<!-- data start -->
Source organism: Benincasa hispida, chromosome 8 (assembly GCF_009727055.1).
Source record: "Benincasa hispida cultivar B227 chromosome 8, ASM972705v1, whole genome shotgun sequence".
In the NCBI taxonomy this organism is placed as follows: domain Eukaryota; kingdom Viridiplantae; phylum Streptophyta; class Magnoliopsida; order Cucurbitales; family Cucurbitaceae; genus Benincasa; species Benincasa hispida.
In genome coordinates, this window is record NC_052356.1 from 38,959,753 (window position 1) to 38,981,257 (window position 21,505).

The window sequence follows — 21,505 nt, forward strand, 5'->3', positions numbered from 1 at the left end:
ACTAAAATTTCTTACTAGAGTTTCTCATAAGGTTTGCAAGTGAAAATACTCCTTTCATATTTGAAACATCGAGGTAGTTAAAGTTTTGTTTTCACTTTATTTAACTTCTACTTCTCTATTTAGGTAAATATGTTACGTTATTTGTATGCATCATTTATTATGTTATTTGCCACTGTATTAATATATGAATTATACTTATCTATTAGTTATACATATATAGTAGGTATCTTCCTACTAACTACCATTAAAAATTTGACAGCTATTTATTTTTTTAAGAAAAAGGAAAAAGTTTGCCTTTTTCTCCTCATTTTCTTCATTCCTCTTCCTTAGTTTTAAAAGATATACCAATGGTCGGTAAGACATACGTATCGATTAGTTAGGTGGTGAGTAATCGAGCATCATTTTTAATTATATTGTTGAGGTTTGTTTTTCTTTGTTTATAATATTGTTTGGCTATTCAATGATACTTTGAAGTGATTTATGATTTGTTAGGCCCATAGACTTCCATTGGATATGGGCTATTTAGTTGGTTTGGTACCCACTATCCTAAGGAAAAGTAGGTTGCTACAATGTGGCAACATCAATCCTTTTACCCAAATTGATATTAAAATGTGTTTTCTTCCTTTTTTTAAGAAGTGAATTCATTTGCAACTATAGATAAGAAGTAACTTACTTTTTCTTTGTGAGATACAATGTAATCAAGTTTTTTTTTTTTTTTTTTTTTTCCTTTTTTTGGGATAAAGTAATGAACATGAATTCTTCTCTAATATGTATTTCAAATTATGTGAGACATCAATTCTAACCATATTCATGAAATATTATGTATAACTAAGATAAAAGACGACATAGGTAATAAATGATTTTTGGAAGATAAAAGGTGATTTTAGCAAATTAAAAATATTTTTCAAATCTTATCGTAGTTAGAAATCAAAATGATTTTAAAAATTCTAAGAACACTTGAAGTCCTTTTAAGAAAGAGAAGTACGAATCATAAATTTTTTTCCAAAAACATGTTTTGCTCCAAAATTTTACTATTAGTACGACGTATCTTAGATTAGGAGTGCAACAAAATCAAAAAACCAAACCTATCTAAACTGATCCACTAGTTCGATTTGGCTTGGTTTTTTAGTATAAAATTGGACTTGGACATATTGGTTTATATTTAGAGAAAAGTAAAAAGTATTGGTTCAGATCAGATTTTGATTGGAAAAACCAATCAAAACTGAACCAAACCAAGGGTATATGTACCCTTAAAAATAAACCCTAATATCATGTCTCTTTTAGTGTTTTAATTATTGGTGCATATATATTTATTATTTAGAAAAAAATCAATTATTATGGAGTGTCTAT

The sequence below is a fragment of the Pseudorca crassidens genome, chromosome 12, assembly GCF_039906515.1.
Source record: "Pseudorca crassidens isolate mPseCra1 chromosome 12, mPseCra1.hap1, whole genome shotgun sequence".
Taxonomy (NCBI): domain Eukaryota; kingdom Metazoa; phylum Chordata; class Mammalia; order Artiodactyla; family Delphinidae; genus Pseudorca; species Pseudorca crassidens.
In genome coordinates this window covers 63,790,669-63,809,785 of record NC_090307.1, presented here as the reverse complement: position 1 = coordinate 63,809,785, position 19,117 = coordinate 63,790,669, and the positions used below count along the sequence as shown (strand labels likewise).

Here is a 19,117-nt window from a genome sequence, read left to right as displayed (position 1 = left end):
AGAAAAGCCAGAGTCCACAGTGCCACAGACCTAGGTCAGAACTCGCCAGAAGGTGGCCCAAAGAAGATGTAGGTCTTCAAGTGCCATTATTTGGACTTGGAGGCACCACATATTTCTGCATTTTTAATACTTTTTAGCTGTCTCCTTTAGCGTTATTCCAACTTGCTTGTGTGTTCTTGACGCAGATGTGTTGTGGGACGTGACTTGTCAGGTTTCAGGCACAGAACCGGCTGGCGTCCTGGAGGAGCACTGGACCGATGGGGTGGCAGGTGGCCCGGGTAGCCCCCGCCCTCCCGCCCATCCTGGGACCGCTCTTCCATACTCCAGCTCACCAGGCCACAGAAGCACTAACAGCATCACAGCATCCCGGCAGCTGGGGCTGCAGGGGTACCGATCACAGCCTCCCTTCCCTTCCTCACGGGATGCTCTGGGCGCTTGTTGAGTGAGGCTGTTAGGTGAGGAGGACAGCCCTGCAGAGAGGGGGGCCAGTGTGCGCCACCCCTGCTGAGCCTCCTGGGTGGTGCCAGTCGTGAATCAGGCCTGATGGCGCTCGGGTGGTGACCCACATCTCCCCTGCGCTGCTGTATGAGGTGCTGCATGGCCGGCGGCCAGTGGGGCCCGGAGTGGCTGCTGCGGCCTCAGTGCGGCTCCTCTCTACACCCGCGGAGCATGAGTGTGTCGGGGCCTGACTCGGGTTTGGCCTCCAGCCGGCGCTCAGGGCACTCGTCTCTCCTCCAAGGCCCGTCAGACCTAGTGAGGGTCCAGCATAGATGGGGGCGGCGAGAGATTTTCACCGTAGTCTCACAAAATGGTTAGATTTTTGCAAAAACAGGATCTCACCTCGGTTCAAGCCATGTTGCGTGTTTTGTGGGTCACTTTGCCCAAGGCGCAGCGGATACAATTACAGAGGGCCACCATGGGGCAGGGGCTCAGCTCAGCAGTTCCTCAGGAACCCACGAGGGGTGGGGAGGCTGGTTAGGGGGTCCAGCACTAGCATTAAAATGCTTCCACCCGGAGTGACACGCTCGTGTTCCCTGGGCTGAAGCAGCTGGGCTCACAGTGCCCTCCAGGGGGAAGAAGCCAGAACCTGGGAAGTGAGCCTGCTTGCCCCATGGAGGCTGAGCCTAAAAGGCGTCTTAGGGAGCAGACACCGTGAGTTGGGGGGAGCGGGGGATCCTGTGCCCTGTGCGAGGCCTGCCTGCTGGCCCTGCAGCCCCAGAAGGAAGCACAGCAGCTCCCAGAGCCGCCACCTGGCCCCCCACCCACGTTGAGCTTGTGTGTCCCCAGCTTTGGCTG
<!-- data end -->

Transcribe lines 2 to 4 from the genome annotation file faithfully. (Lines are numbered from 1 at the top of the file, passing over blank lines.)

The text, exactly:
Source record: "Benincasa hispida cultivar B227 chromosome 8, ASM972705v1, whole genome shotgun sequence".
In the NCBI taxonomy this organism is placed as follows: domain Eukaryota; kingdom Viridiplantae; phylum Streptophyta; class Magnoliopsida; order Cucurbitales; family Cucurbitaceae; genus Benincasa; species Benincasa hispida.
In genome coordinates, this window is record NC_052356.1 from 38,959,753 (window position 1) to 38,981,257 (window position 21,505).